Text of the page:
News in Brief 05 August 2016 (PM)

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Secretary-General Ban Ki-moon participates in the Olympic Torch Relay in Rio de Janeiro, Brazil. UN Photo/Mark Garten

Olympics are an opportunity for "peace, reconciliation, harmony," says Ban

The Rio 2016 Olympic Games represent a chance for the world to unite in "peace, reconciliation and harmony," according to the UN Secretary-General.

He was speaking as he carried the Olympic torch, which will take pride of place on Friday night at the opening ceremony for the games in Rio de Janeiro, Brazil.

Ban Ki-moon took part in the torch relay along with International Olympic Committee President, Thomas Bach.

Surrounded by the crowds, he described his hopes for what the 31st Olympics could bring.

"I sincerely hope that all the people around the world will be united around the Olympic flame which means peace, reconciliation, harmony and human rights, human dignity."

In a video message to mark the games, the UN chief said the world's biggest sporting event celebrated "the best of humanity."

Concern growing for 275,000 trapped in eastern Aleppo

Concern is growing by the day for the estimated 250,000-275,000 civilians trapped in the eastern part of the Syrian city of Aleppo, said the UN Humanitarian Affairs office, OCHA, on Friday.

Until the closure of the last aid route into Aleppo on 7 July, the UN had been providing aid, including regular food supplies, from across the border in Turkey, to around 144,000 people.

UN Deputy Spokesperson Farhan Haq said that basic supplies had been pre-positioned inside the city before the de-facto besiegement, but time was running out.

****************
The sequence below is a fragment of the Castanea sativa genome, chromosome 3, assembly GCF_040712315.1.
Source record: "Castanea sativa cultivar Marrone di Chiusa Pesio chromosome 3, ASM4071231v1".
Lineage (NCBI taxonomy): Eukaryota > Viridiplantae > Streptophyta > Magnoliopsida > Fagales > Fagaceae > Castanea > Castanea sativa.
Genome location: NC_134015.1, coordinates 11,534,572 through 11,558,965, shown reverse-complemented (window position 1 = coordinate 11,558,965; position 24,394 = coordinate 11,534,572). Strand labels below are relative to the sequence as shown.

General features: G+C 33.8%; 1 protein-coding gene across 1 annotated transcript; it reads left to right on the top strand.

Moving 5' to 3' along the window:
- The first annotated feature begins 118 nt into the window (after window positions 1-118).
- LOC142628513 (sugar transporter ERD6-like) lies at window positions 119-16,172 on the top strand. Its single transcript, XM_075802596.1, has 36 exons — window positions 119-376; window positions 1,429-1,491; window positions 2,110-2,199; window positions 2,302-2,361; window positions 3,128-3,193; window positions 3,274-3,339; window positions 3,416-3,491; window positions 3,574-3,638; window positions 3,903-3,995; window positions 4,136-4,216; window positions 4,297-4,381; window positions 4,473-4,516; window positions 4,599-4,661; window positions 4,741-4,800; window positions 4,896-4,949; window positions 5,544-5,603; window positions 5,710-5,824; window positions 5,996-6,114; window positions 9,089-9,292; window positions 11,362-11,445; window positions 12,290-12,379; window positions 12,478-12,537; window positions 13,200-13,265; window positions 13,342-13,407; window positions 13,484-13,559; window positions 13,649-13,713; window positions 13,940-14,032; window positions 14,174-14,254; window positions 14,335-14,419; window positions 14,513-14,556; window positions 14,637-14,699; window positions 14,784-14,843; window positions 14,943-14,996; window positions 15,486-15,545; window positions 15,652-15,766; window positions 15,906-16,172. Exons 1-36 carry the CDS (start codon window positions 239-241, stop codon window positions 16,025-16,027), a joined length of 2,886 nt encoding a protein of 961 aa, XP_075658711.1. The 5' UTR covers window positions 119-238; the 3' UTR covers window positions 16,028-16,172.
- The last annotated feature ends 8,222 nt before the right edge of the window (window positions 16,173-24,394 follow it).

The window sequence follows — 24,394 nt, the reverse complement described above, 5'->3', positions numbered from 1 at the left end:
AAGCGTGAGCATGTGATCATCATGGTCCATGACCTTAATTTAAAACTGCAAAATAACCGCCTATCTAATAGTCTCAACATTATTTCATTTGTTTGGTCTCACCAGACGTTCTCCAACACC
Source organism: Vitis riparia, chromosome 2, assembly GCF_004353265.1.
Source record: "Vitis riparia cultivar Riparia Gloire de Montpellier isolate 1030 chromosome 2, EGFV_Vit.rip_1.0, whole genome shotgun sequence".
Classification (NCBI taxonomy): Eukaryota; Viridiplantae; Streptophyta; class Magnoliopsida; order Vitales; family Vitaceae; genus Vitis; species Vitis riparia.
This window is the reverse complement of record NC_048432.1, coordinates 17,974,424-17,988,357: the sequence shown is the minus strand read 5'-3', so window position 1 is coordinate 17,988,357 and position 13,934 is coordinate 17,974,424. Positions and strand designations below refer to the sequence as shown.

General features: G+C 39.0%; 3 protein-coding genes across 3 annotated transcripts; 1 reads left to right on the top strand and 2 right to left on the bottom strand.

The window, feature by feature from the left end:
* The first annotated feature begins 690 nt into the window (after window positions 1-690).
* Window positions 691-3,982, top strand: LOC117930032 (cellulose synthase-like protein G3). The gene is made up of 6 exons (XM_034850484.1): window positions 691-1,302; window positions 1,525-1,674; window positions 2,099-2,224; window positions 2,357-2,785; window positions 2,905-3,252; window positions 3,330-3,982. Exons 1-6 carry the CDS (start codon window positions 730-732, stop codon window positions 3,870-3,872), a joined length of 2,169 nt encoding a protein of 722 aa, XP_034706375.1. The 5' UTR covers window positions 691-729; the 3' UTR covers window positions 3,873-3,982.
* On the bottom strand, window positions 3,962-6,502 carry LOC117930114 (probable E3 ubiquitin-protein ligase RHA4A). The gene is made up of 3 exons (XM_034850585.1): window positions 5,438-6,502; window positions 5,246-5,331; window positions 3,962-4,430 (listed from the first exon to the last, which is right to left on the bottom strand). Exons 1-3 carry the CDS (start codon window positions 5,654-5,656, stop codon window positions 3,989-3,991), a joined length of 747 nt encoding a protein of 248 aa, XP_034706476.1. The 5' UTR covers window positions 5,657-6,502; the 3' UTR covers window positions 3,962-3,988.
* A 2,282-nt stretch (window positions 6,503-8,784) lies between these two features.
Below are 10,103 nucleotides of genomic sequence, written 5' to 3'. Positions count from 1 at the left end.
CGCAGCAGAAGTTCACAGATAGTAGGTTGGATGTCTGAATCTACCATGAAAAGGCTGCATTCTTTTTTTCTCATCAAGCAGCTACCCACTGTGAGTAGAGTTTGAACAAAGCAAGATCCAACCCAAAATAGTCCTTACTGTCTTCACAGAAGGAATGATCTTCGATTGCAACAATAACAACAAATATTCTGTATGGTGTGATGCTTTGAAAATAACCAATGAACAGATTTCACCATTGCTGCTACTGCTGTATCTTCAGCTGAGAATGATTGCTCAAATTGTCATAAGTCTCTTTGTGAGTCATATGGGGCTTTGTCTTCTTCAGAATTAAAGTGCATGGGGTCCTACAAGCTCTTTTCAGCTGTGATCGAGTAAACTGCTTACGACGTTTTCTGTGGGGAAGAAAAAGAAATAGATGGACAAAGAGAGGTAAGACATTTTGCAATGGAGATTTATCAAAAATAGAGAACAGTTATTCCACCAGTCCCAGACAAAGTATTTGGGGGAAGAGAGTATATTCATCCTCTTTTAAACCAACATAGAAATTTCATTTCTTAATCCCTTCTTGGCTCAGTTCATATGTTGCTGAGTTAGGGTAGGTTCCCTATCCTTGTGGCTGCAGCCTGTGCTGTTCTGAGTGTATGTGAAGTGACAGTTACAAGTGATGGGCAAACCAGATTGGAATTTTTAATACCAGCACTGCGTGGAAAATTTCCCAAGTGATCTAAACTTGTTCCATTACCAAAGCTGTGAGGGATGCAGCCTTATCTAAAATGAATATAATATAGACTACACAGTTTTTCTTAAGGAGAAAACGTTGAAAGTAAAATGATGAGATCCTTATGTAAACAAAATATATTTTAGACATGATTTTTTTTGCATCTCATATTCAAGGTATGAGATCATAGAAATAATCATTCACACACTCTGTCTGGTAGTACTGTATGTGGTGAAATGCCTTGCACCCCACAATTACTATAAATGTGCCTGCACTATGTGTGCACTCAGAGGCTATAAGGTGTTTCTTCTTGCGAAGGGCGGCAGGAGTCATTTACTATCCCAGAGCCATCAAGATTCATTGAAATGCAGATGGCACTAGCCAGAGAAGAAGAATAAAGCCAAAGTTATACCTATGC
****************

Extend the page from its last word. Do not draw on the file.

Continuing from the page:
"Our humanitarian colleagues consider any initiative that can provide relief to people in need as a positive step, including the recently announced proposal to establish corridors, provided that humanitarian and protection guarantees are met by all parties. Movement through the corridors must be two-way, meaning allowing humanitarian access in and civilian movement out and in."

He said any relief plan would have to be built around the UN proposal for having weekly 48-hour humanitarian pauses in the fighting.

Hurricane Earl leaves 110,000 children facing hardship in Belize

Hurricane Earl, which tore through the Central American country of Belize on Thursday, has left more than 110,000 children facing hardship and danger, according to the UN Children's Fund, UNICEF.

The children, 27,000 of whom are under five years-old, are confronting a series of life-threatening conditions including poor sanitation, the risk of serious mudslides, lack of access to clean water and sightings of predatory alligators.

UNICEF said it had carried out a preliminary assessment of the damage caused by Earl in some of the most vulnerable communities on the south side of Belize City, which felt the full force of the hurricane.

Many families lost their homes and belongings due to flash-flooding and high winds.

UNICEF said it was working around the clock to help children cut off from basic services.

Belize Representative Ivan Yerovi said UNICEF's immediate priorities were to get homeless families into a "safe child-friendly environment where they can access clean water and get children back to learning."

Matthew Wells, United Nations.

Duration: 2'44"

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